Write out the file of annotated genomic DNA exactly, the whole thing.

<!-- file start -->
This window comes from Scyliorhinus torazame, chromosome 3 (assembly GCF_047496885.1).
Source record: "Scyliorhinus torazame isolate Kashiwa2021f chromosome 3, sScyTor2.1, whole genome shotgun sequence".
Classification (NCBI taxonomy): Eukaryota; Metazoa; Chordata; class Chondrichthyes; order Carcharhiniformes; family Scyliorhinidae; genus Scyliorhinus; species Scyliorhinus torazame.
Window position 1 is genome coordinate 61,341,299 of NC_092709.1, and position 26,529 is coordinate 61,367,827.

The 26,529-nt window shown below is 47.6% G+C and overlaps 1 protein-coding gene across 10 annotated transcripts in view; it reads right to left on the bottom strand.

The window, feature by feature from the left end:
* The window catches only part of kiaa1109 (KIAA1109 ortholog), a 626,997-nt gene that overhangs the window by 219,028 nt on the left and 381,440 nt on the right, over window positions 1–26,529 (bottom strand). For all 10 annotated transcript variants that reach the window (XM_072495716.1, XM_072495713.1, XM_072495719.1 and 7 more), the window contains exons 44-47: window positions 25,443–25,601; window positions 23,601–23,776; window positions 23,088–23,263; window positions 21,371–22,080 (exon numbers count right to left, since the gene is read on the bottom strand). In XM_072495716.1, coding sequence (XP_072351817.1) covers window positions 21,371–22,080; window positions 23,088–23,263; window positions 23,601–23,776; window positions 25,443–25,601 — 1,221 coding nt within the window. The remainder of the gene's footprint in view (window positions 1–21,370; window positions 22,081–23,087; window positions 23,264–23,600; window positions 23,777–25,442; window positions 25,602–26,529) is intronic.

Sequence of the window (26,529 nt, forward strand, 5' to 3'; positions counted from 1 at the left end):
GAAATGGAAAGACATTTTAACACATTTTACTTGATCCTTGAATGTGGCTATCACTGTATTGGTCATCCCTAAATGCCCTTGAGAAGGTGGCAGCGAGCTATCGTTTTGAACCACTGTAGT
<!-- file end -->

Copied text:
This window comes from Scyliorhinus torazame, chromosome 3 (assembly GCF_047496885.1).
Source record: "Scyliorhinus torazame isolate Kashiwa2021f chromosome 3, sScyTor2.1, whole genome shotgun sequence".
Classification (NCBI taxonomy): Eukaryota; Metazoa; Chordata; class Chondrichthyes; order Carcharhiniformes; family Scyliorhinidae; genus Scyliorhinus; species Scyliorhinus torazame.
Window position 1 is genome coordinate 61,341,299 of NC_092709.1, and position 26,529 is coordinate 61,367,827.

The 26,529-nt window shown below is 47.6% G+C and overlaps 1 protein-coding gene across 10 annotated transcripts in view; it reads right to left on the bottom strand.

The window, feature by feature from the left end:
* The window catches only part of kiaa1109 (KIAA1109 ortholog), a 626,997-nt gene that overhangs the window by 219,028 nt on the left and 381,440 nt on the right, over window positions 1–26,529 (bottom strand). For all 10 annotated transcript variants that reach the window (XM_072495716.1, XM_072495713.1, XM_072495719.1 and 7 more), the window contains exons 44-47: window positions 25,443–25,601; window positions 23,601–23,776; window positions 23,088–23,263; window positions 21,371–22,080 (exon numbers count right to left, since the gene is read on the bottom strand). In XM_072495716.1, coding sequence (XP_072351817.1) covers window positions 21,371–22,080; window positions 23,088–23,263; window positions 23,601–23,776; window positions 25,443–25,601 — 1,221 coding nt within the window. The remainder of the gene's footprint in view (window positions 1–21,370; window positions 22,081–23,087; window positions 23,264–23,600; window positions 23,777–25,442; window positions 25,602–26,529) is intronic.

Sequence of the window (26,529 nt, forward strand, 5' to 3'; positions counted from 1 at the left end):
GAAATGGAAAGACATTTTAACACATTTTACTTGATCCTTGAATGTGGCTATCACTGTATTGGTCATCCCTAAATGCCCTTGAGAAGGTGGCAGCGAGCTATCGTTTTGAACCACTGTAGT